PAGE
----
To think in terms of an ontological union would make the Holy Spirit the sole subject of the church’s action, but this is unacceptable for Congar because the church is also the body of Christ “instituted by Christ as a subject in its own right.”[13] Thus, the church is a subject dependent upon Christ and the Spirit, but in continuity with Christ and as ‘other’ with reference to the Holy Spirit. Congar’s most basic understanding of the relation of the Word and the Spirit has returned in a new form. In this case, the church is the present tense institutionalized form of the Word. The Word is objectively present in the institutional structures of the church, and especially in the sacraments, and is realized subjectively by the Holy Spirit. Congar thinks of this in terms of exterior and interior work. With reference to Christ’s saving work: “Christ established an objective reality of grace…the Holy Spirit applies it to the interior of each of us.”[14] With reference to the church: “what the apostolic body and the institutional Church effect in the exterior and objective order the Holy Spirit does within the institution itself and within individuals.”[15] The structures and institutions of the church are understood as objectively presenting Christ’s saving work, which the Holy Spirit then applies inwardly. This arrangement reveals how it is that Congar can think of the church as a continuation of the incarnation, but also as the incarnation’s supplement in that it simply presents what Christ provides, and the Holy Spirit as the functional soul or the inward animating principle of the church.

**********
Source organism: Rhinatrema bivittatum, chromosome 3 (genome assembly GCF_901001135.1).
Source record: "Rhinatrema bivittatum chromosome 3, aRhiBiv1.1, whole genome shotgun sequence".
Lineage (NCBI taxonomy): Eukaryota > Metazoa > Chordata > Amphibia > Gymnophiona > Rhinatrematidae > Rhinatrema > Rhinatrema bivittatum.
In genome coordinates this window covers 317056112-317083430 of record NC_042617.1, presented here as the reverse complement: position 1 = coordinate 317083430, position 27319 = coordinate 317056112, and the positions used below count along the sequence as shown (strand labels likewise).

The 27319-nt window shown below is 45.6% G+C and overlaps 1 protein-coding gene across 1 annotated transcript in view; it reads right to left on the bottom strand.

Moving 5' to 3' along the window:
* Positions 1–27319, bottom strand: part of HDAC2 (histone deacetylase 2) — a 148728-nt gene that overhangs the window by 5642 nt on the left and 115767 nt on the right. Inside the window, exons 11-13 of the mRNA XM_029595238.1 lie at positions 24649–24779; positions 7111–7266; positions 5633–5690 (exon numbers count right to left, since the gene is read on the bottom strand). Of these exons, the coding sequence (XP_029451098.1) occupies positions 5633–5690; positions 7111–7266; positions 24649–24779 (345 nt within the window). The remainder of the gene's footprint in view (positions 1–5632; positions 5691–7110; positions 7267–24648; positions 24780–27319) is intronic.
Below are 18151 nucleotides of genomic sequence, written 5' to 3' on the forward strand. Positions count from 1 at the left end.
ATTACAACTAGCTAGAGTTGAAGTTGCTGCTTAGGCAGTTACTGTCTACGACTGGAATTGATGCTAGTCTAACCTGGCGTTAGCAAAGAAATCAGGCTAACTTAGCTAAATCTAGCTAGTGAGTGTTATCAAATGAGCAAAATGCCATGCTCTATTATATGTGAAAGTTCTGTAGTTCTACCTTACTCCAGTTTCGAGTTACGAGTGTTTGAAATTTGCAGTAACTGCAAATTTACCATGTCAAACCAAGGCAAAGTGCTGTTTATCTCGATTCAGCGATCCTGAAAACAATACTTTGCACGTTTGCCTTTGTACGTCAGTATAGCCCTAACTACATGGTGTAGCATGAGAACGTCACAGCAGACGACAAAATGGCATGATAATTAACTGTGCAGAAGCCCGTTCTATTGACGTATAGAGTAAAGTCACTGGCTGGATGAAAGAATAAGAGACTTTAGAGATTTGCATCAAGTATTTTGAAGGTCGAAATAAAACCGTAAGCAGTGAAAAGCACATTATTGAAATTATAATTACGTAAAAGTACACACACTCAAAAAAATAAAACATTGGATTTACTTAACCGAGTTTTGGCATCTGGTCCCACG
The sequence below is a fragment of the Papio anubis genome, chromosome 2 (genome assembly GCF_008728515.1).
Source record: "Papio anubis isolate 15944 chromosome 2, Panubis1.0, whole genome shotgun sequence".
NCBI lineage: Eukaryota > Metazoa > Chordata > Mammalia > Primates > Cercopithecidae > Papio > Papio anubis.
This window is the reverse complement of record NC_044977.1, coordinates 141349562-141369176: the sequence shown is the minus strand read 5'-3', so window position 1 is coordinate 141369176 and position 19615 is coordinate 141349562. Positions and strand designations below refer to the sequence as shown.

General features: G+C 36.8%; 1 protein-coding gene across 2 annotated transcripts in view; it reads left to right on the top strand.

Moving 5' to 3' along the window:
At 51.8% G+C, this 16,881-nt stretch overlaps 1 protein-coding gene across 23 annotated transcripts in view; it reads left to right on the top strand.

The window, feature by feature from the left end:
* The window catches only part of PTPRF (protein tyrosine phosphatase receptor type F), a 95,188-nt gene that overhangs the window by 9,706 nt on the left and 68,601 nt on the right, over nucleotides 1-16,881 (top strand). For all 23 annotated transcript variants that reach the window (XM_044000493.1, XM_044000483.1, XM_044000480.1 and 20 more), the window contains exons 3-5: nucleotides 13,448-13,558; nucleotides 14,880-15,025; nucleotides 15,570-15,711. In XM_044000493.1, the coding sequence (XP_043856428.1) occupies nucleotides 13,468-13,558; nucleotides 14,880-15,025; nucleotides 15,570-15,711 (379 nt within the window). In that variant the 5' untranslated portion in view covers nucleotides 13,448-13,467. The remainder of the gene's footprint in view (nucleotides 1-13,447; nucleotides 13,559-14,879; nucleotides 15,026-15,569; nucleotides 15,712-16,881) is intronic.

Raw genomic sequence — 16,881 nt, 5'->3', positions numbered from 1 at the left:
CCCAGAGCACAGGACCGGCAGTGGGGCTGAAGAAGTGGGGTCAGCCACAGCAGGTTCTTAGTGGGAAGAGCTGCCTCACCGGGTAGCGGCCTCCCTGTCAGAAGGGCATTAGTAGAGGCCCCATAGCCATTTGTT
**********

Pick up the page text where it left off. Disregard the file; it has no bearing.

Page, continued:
1. Congar, Word and Spirit, 25.

  2. Ibid, 35.

  3. Ibid, 12.

  4. For a fine treatment of Barth’s doctrine of the Holy Spirit that deals with the relation of the Spirit to the Word, Jesus Christ, cf. George Hunsinger, “The Mediator of Communion: Karl Barth’s Doctrine of the Holy Spirit,” pp. 148-185 in Disruptive Grace: Studies in the Theology of Karl Barth (Grand Rapids, MI: William B. Eerdmans Publishing Company, 2000).

  5. Louis-Marie Nihal Navaratne, The Relationshi between Christology and Pneumatology in the writings of Yves Congar, Karl Rahner and Jacques Dupuis (Excepta ex dissertatione ad Doctoratum in Facultate Theologiae Pontificiae Universitatis Gregorianae; Roma: 1987), 41.

  6. Congar, Holy Spirit, 2:9.

  7. Cf. Yves Congar, A Gospel Priesthood (Translated by P. J. Hepburne-Scott; New York, NY: Herder and Herder, 1967), 118.

  8. Ibid, 111. Emphasis in the original.

  9. Yves Congar, The Revelation of God (Translated by A. Manson and L. C. Sheppard; New York: NY: Herder and Herder, 1968), 151.

  10. Congar, Holy Spirit, 1:154. Congar’s worry of monophysitism is correct but overly simplistic.

  11. Ibid.

  12. Congar, Mystery of the Church, 171.

  13. Ibid, 170.

  14. Ibid, 151.

  15. Ibid, 169.

Comments

Popular Posts

Abortion, Authoritarian Self-Deception, Evangelicals, and Trump: a collected Twitter essay from Christopher Stroop

Marilynne Robinson on Theology

Reversing Theology—A Personal Reply to Torres and Roberts, by David Congdon

Ents, Hobbits, and Salvation in the Shadow of Charlottesville: David Roberts on "The God Who Saves"

How to Understand Schleiermacher's Theology—A guest post by Daniel Pedersen